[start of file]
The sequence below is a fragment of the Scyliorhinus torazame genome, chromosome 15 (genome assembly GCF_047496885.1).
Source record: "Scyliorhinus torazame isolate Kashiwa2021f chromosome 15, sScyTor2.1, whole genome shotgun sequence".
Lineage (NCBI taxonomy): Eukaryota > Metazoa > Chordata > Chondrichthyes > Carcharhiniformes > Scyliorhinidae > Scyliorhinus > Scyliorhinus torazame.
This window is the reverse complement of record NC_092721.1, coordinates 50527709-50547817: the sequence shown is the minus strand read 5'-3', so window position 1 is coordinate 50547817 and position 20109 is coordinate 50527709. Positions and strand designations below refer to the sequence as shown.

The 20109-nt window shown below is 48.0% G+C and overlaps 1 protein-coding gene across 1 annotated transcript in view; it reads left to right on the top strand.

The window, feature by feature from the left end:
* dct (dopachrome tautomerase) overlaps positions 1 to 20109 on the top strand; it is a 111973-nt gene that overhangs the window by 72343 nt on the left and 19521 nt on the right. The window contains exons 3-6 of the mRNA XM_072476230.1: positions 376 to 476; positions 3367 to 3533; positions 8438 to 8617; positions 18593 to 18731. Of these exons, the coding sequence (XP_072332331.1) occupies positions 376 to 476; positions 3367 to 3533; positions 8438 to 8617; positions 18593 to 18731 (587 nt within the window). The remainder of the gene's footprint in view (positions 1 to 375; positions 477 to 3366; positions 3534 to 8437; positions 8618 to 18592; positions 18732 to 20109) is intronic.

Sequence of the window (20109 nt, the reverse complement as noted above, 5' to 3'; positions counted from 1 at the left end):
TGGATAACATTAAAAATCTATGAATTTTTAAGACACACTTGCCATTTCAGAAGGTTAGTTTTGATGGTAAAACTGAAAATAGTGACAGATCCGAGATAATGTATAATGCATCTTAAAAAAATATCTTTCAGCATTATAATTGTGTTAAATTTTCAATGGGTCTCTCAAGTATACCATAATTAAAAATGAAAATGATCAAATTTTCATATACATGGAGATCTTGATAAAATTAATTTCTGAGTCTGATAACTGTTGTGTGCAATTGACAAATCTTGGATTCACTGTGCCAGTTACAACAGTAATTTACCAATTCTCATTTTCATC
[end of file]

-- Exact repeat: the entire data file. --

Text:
The sequence below is a fragment of the Scyliorhinus torazame genome, chromosome 15 (genome assembly GCF_047496885.1).
Source record: "Scyliorhinus torazame isolate Kashiwa2021f chromosome 15, sScyTor2.1, whole genome shotgun sequence".
Lineage (NCBI taxonomy): Eukaryota > Metazoa > Chordata > Chondrichthyes > Carcharhiniformes > Scyliorhinidae > Scyliorhinus > Scyliorhinus torazame.
This window is the reverse complement of record NC_092721.1, coordinates 50527709-50547817: the sequence shown is the minus strand read 5'-3', so window position 1 is coordinate 50547817 and position 20109 is coordinate 50527709. Positions and strand designations below refer to the sequence as shown.

The 20109-nt window shown below is 48.0% G+C and overlaps 1 protein-coding gene across 1 annotated transcript in view; it reads left to right on the top strand.

The window, feature by feature from the left end:
* dct (dopachrome tautomerase) overlaps positions 1 to 20109 on the top strand; it is a 111973-nt gene that overhangs the window by 72343 nt on the left and 19521 nt on the right. The window contains exons 3-6 of the mRNA XM_072476230.1: positions 376 to 476; positions 3367 to 3533; positions 8438 to 8617; positions 18593 to 18731. Of these exons, the coding sequence (XP_072332331.1) occupies positions 376 to 476; positions 3367 to 3533; positions 8438 to 8617; positions 18593 to 18731 (587 nt within the window). The remainder of the gene's footprint in view (positions 1 to 375; positions 477 to 3366; positions 3534 to 8437; positions 8618 to 18592; positions 18732 to 20109) is intronic.

Sequence of the window (20109 nt, the reverse complement as noted above, 5' to 3'; positions counted from 1 at the left end):
TGGATAACATTAAAAATCTATGAATTTTTAAGACACACTTGCCATTTCAGAAGGTTAGTTTTGATGGTAAAACTGAAAATAGTGACAGATCCGAGATAATGTATAATGCATCTTAAAAAAATATCTTTCAGCATTATAATTGTGTTAAATTTTCAATGGGTCTCTCAAGTATACCATAATTAAAAATGAAAATGATCAAATTTTCATATACATGGAGATCTTGATAAAATTAATTTCTGAGTCTGATAACTGTTGTGTGCAATTGACAAATCTTGGATTCACTGTGCCAGTTACAACAGTAATTTACCAATTCTCATTTTCATC